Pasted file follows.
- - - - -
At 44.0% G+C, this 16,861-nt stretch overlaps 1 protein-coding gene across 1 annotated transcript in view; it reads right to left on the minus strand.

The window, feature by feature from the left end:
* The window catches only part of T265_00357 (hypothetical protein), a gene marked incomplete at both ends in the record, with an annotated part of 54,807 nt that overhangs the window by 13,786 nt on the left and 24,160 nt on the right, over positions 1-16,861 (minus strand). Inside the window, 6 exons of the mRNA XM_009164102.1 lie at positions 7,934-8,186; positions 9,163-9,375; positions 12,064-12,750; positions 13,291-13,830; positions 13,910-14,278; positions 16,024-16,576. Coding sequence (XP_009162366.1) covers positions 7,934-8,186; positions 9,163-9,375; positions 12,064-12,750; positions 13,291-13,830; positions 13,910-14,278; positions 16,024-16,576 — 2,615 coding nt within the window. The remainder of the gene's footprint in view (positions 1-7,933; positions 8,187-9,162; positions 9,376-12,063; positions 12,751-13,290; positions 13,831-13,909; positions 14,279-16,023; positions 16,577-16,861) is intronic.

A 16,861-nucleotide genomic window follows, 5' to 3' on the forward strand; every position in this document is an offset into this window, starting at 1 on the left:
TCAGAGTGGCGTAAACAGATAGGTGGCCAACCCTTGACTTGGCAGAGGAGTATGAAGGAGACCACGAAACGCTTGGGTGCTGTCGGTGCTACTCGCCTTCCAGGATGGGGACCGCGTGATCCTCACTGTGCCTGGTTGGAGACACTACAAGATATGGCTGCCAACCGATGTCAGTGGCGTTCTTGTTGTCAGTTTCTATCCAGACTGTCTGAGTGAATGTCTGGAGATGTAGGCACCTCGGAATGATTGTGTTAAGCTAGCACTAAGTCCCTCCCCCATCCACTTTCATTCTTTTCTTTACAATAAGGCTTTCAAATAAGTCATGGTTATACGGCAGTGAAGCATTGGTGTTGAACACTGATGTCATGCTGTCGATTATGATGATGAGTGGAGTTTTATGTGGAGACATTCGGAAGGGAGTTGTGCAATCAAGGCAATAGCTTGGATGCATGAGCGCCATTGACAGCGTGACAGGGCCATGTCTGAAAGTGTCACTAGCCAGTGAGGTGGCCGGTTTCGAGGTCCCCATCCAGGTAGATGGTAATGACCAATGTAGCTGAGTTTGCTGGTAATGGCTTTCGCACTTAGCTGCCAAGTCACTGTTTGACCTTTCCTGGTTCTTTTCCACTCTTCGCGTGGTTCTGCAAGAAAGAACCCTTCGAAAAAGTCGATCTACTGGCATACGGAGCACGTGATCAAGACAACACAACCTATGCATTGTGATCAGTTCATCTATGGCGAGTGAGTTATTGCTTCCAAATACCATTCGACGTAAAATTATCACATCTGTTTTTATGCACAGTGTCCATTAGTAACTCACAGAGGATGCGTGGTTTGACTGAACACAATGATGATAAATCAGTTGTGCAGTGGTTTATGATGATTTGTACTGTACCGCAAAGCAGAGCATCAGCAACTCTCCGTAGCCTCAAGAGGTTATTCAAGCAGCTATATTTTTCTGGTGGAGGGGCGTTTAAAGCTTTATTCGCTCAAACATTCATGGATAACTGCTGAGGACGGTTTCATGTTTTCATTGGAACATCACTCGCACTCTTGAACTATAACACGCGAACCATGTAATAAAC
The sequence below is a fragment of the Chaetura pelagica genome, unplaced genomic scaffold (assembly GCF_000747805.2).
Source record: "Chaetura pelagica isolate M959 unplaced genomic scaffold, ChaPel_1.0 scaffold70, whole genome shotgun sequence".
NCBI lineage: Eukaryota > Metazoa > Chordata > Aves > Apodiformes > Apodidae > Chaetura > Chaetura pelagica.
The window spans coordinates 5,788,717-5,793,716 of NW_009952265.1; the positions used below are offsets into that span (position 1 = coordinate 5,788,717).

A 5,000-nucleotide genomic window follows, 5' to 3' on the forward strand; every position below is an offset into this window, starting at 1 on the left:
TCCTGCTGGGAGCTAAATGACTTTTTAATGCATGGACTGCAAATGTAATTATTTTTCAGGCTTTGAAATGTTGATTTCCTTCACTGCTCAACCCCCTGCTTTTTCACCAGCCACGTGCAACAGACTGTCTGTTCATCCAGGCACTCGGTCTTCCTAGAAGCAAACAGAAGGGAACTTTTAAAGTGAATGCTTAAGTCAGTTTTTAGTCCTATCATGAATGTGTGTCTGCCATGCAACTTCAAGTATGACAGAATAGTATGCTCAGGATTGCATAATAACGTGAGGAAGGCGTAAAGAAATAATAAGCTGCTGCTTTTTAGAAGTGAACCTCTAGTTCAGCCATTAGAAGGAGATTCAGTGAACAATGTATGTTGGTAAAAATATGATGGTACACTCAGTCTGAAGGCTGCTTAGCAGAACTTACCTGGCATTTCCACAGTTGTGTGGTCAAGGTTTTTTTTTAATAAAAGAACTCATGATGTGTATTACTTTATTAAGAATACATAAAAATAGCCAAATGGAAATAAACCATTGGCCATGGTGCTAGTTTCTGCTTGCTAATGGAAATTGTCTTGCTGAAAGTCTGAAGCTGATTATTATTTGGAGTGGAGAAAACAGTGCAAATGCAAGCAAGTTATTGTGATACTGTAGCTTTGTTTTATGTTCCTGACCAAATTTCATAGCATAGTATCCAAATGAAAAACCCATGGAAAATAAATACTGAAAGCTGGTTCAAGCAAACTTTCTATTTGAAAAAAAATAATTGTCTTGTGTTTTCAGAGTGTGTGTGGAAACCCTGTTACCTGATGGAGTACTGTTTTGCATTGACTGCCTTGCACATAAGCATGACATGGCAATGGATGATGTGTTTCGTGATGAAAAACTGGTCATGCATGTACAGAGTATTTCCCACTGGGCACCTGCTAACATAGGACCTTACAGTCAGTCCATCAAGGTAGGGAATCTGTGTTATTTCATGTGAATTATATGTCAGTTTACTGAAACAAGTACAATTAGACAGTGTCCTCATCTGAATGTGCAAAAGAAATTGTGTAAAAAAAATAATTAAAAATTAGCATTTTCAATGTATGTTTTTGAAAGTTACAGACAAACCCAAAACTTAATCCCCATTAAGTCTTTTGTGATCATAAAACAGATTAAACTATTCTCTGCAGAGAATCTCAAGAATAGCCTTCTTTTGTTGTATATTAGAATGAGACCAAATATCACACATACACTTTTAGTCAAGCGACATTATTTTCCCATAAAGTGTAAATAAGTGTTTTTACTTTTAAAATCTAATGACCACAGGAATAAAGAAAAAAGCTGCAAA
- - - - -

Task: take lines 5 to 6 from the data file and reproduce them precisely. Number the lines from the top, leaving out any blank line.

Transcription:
TCAGAGTGGCGTAAACAGATAGGTGGCCAACCCTTGACTTGGCAGAGGAGTATGAAGGAGACCACGAAACGCTTGGGTGCTGTCGGTGCTACTCGCCTTCCAGGATGGGGACCGCGTGATCCTCACTGTGCCTGGTTGGAGACACTACAAGATATGGCTGCCAACCGATGTCAGTGGCGTTCTTGTTGTCAGTTTCTATCCAGACTGTCTGAGTGAATGTCTGGAGATGTAGGCACCTCGGAATGATTGTGTTAAGCTAGCACTAAGTCCCTCCCCCATCCACTTTCATTCTTTTCTTTACAATAAGGCTTTCAAATAAGTCATGGTTATACGGCAGTGAAGCATTGGTGTTGAACACTGATGTCATGCTGTCGATTATGATGATGAGTGGAGTTTTATGTGGAGACATTCGGAAGGGAGTTGTGCAATCAAGGCAATAGCTTGGATGCATGAGCGCCATTGACAGCGTGACAGGGCCATGTCTGAAAGTGTCACTAGCCAGTGAGGTGGCCGGTTTCGAGGTCCCCATCCAGGTAGATGGTAATGACCAATGTAGCTGAGTTTGCTGGTAATGGCTTTCGCACTTAGCTGCCAAGTCACTGTTTGACCTTTCCTGGTTCTTTTCCACTCTTCGCGTGGTTCTGCAAGAAAGAACCCTTCGAAAAAGTCGATCTACTGGCATACGGAGCACGTGATCAAGACAACACAACCTATGCATTGTGATCAGTTCATCTATGGCGAGTGAGTTATTGCTTCCAAATACCATTCGACGTAAAATTATCACATCTGTTTTTATGCACAGTGTCCATTAGTAACTCACAGAGGATGCGTGGTTTGACTGAACACAATGATGATAAATCAGTTGTGCAGTGGTTTATGATGATTTGTACTGTACCGCAAAGCAGAGCATCAGCAACTCTCCGTAGCCTCAAGAGGTTATTCAAGCAGCTATATTTTTCTGGTGGAGGGGCGTTTAAAGCTTTATTCGCTCAAACATTCATGGATAACTGCTGAGGACGGTTTCATGTTTTCATTGGAACATCACTCGCACTCTTGAACTATAACACGCGAACCATGTAATAAAC
The sequence below is a fragment of the Chaetura pelagica genome, unplaced genomic scaffold (assembly GCF_000747805.2).